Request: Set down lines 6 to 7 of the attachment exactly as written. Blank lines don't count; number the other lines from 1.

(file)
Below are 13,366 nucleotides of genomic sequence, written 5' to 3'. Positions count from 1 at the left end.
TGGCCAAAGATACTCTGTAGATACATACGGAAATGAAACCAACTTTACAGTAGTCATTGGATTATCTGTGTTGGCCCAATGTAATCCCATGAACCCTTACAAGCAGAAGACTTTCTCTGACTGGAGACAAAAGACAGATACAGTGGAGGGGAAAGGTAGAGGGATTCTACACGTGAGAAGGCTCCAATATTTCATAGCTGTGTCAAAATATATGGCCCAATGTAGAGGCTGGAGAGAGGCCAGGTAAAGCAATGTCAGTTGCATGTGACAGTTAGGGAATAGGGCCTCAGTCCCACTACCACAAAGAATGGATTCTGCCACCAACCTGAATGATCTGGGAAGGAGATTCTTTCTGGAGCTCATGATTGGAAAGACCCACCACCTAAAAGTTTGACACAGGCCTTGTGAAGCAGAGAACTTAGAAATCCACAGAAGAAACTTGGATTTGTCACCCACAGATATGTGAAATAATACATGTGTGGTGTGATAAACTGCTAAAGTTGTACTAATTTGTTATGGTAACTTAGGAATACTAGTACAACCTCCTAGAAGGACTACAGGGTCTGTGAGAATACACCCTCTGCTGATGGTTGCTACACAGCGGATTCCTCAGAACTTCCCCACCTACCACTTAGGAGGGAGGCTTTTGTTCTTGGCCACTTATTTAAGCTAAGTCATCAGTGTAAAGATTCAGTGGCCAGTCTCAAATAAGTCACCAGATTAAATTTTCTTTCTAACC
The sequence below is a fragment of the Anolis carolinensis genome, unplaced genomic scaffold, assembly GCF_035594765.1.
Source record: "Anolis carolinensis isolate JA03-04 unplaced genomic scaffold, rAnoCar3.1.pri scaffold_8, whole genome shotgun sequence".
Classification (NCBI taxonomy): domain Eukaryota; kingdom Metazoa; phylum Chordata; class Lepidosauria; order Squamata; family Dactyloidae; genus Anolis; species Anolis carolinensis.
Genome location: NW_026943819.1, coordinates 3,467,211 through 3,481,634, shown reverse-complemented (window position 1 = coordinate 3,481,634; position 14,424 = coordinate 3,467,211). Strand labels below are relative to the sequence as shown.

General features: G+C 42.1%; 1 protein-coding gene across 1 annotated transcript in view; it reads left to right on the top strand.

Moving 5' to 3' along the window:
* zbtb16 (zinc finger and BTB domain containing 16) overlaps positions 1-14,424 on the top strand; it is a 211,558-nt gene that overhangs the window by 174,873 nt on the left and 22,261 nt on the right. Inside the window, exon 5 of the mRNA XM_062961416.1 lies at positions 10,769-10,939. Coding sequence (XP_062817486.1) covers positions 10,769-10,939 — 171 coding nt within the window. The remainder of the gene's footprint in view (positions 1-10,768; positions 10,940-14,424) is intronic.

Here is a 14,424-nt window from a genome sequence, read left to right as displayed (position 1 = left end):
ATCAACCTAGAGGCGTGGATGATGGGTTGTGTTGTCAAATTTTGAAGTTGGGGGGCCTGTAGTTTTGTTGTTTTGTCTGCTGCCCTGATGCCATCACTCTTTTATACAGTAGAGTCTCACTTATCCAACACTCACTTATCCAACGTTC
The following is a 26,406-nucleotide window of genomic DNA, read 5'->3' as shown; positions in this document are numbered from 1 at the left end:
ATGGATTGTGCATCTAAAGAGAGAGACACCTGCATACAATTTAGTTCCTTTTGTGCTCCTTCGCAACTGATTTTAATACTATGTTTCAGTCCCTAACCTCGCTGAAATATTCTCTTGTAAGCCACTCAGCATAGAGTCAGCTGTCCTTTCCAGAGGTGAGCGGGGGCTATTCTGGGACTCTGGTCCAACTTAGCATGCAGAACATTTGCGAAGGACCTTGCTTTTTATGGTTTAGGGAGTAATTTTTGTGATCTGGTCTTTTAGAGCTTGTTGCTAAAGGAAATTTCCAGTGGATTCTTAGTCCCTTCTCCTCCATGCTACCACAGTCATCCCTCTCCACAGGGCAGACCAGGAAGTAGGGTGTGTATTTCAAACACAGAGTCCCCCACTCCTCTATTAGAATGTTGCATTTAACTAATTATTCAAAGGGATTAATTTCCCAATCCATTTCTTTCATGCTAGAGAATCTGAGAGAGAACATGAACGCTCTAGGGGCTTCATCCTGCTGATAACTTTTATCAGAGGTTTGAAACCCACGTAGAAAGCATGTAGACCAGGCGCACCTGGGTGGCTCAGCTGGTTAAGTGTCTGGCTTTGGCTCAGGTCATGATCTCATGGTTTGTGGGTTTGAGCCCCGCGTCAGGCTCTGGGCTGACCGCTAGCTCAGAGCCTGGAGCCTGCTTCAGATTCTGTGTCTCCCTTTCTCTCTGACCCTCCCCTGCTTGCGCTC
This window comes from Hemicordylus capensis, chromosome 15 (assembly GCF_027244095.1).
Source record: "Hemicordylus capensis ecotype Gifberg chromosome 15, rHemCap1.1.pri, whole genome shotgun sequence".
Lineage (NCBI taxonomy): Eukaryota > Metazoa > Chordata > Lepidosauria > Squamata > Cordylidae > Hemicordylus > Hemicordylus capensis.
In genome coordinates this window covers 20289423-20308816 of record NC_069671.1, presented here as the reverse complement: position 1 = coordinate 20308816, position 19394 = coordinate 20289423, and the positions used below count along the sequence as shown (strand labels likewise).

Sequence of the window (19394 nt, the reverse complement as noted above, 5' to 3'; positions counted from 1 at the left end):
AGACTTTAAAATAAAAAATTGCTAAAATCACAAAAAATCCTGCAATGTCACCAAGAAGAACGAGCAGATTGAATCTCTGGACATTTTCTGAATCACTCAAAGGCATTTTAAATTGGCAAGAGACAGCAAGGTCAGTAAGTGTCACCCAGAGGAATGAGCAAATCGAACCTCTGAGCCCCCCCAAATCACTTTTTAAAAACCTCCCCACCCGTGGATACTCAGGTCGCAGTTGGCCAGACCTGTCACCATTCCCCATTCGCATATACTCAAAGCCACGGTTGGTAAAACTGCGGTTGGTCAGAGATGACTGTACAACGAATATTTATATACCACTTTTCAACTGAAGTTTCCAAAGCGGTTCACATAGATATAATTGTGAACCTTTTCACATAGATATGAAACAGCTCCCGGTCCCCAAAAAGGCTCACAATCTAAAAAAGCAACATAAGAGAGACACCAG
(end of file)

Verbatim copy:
Genome location: NW_026943819.1, coordinates 3,467,211 through 3,481,634, shown reverse-complemented (window position 1 = coordinate 3,481,634; position 14,424 = coordinate 3,467,211). Strand labels below are relative to the sequence as shown.

General features: G+C 42.1%; 1 protein-coding gene across 1 annotated transcript in view; it reads left to right on the top strand.